I got word of the Grace’s Warbler a bit late in the game. This is no one’s fault but my own; had I partied a bit less hearty on New Year’s Eve, I would have stuck with my original plan of going birding on January 1, which in turn would have led me to check the rare bird alerts before I went outside. All the philosophical ramblings that follow are entirely personal, the post hoc rationalizations of a birder inflicted with crapulence and cold-snap induced malaise; they are not grand pronouncements on the worthiness of listing, the pursuit of vagrants, or competitiveness in our beloved hobby.

But long story short, I did not go after the Grace’s Warbler, the first state record a mere 30 miles from my current location.

When I did hear about the Grace’s Warbler, finally, on the second, my first reaction was much like everyone else’s: “Wow!” My second reaction, though, was “crud.*” I immediately said to my gentleman friend “I hope this bird doesn’t stick around, so I don’t have to go after it.”

Selfish? Naturally. Illogical? No. From the vantage point of a car-free person in the depths of lower Brooklyn, Point Lookout is in the nebulous border region where “I am going to chase this bird” and “I cannot, logistically speaking, chase this bird” blur and meld into “I could, in theory, chase this bird, but it will be extremely unpleasant.”

Still, it’s not as though I hadn’t done unpleasant things to chase birds before. Why not this one, this time? A state first, a beautiful bird, a significant addition to my life list?

Two images kept coming into my mind. The first was an entirely hypothetical one – an image of a Grace’s Warbler as I’d always imagined first seeing it. The southwestern US is still undiscovered country for me – barring one trip to San Diego and a handfull of layovers in Las Vegas, I’ve never been – and I had imagined a Grace’s Warbler darting out of a treetop in Nevada or New Mexico to add a flash of color to my first real exploration of the region.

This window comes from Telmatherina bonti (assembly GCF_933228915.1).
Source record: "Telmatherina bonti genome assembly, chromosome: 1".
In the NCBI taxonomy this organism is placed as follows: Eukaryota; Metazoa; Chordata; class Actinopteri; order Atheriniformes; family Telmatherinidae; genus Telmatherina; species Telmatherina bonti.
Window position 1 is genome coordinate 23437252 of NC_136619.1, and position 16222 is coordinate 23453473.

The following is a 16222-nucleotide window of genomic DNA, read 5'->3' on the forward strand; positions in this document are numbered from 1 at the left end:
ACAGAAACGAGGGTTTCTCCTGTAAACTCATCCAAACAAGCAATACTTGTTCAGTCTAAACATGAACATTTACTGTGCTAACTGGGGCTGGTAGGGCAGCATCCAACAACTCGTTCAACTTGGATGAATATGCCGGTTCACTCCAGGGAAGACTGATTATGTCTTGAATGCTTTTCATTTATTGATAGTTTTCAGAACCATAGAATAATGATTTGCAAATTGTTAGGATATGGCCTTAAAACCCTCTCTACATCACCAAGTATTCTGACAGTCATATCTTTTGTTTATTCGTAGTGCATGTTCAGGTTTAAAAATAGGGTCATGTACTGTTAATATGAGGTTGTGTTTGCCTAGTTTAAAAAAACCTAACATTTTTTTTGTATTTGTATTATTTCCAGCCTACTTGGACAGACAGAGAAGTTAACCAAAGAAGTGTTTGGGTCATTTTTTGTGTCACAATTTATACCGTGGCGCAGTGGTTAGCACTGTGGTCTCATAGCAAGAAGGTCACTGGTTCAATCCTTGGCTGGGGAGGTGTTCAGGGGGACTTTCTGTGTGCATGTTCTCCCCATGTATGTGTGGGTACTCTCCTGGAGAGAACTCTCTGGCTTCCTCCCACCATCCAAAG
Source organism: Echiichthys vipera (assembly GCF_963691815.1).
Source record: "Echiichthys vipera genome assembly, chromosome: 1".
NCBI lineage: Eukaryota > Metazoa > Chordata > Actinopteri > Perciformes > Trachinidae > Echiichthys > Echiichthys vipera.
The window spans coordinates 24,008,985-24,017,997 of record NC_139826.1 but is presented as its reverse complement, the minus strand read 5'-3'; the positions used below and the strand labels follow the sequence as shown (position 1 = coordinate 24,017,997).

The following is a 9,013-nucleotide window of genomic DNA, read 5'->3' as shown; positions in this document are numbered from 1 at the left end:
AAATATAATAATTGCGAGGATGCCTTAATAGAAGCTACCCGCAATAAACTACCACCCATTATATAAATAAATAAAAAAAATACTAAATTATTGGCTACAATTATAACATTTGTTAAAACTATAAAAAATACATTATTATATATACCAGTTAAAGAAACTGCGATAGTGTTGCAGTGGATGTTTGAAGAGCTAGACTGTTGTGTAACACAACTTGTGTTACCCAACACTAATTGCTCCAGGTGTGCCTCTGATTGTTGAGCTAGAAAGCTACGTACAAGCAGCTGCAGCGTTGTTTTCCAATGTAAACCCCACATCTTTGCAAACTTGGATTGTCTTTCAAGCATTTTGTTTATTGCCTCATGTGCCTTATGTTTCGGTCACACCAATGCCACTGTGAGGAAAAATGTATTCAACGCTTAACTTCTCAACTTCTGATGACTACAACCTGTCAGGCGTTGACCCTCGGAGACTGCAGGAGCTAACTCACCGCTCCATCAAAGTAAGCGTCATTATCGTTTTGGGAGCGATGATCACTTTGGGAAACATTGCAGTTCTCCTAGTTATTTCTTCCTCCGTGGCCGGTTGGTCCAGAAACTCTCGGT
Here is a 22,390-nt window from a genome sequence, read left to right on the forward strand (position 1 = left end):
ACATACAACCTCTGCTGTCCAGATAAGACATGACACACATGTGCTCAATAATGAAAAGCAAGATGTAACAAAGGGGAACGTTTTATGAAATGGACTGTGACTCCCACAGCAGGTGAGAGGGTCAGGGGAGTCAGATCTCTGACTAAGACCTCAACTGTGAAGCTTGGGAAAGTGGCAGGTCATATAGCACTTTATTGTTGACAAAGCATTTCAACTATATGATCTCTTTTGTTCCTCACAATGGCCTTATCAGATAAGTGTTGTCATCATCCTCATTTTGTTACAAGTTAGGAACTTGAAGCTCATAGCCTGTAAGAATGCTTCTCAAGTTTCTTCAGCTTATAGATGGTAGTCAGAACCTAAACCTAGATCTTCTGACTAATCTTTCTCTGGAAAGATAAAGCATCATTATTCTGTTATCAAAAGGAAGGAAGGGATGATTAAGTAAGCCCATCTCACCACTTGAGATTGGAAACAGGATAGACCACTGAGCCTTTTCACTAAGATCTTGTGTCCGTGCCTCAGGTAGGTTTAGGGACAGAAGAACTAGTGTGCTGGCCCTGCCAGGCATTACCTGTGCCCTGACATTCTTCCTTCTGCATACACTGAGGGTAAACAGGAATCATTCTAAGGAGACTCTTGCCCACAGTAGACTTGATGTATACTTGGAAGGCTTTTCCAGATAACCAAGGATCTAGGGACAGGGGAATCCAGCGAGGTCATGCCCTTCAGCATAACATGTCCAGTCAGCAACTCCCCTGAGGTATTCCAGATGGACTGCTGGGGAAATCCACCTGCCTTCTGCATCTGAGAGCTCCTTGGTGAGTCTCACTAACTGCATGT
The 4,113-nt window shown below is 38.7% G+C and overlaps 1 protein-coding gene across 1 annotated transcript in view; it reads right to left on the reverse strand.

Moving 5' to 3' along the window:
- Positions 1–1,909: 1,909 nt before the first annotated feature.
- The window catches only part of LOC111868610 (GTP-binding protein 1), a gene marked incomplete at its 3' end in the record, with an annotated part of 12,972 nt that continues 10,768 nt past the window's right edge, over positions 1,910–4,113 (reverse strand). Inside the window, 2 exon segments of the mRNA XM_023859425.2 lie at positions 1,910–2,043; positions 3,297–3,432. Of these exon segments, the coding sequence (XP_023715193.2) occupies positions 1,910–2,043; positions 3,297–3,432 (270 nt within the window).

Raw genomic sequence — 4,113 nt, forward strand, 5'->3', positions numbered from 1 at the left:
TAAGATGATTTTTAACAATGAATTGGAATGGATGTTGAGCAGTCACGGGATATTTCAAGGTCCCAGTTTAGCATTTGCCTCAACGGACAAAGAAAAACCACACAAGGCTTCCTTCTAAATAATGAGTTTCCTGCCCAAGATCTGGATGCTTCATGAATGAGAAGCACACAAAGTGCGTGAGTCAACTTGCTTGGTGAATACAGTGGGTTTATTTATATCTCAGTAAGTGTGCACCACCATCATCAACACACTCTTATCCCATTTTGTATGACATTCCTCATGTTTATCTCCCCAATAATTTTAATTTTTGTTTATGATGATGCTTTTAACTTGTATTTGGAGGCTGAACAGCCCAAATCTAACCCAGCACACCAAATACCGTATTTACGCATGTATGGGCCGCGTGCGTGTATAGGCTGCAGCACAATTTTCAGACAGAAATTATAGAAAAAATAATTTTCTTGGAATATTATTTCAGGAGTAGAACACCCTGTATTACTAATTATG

The other image was the memory of the Ash-throated Flycatcher I’d chased in Queens in December 2009. That trip had involved only one train, and the weather had not been particularly bitter, and I’d gotten the bird. Still, the tick brought me little pleasure. Not only had the setting been unlovely – I’m not stickler for the pastoral, but there’s a fine line between gritty and simply dull – but the bird itself made me sad. An insectivore trying to scrabble calories into its body through a New York winter is a stressed creature at best, and the line “I wasn’t even supposed to be here today!” is a tragic one, is it not? The bird’s misery and my own much less life-or-death discomfort had melded in my head and made the day grayer and sadder in my memory. If seeing the Grace’s Warbler was going to be like that, I wanted none of it.


I’d rather watch happy pigeons.

Still, there was one strong indication that this was all a line I was pulling on myself: I did ask around to see if I could hitch a ride with anyone driving out to go after the bird. Bird PLUS good company MINUS the risk of an all-day fiasco if the warbler didn’t show might have tipped the balance, put Point Lookout back into “chase this bird” territory. But when this option didn’t materialize, I simply promised myself that future trip to New Mexico and got back to work.

Only time will tell if I made the right choice, or if I will be as emo about not-seeing the warbler as I was about seeing the flycatcher. I await the outcome with some interest, since it will influence my future birding decisions.

Readers: Have you ever deliberately decided not to chase a rarity? How did it work out for you?

*loosely translated from the original French

Pigeon photo by David Herr, courtesy of the U.S. Forest Service

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Written by Carrie
Carrie Laben, after years of writing and birding in New York, moved to Montana to pursue her two great passions more effectively. She recently graduated with an MFA in Creative Nonfiction from the University of Montana in Missoula. When she is not cranking out essays and speculative fiction stories, or wandering around on mountains failing to see the birds she is looking for, she is likely to be drinking one of the many fine local microbrews or attending a potluck with something from the local farmer’s market in hand. On Mondays from 3 to 3:30 Mountain Time you can find her answering questions about birds on live chat at DaysAtDunrovin.com.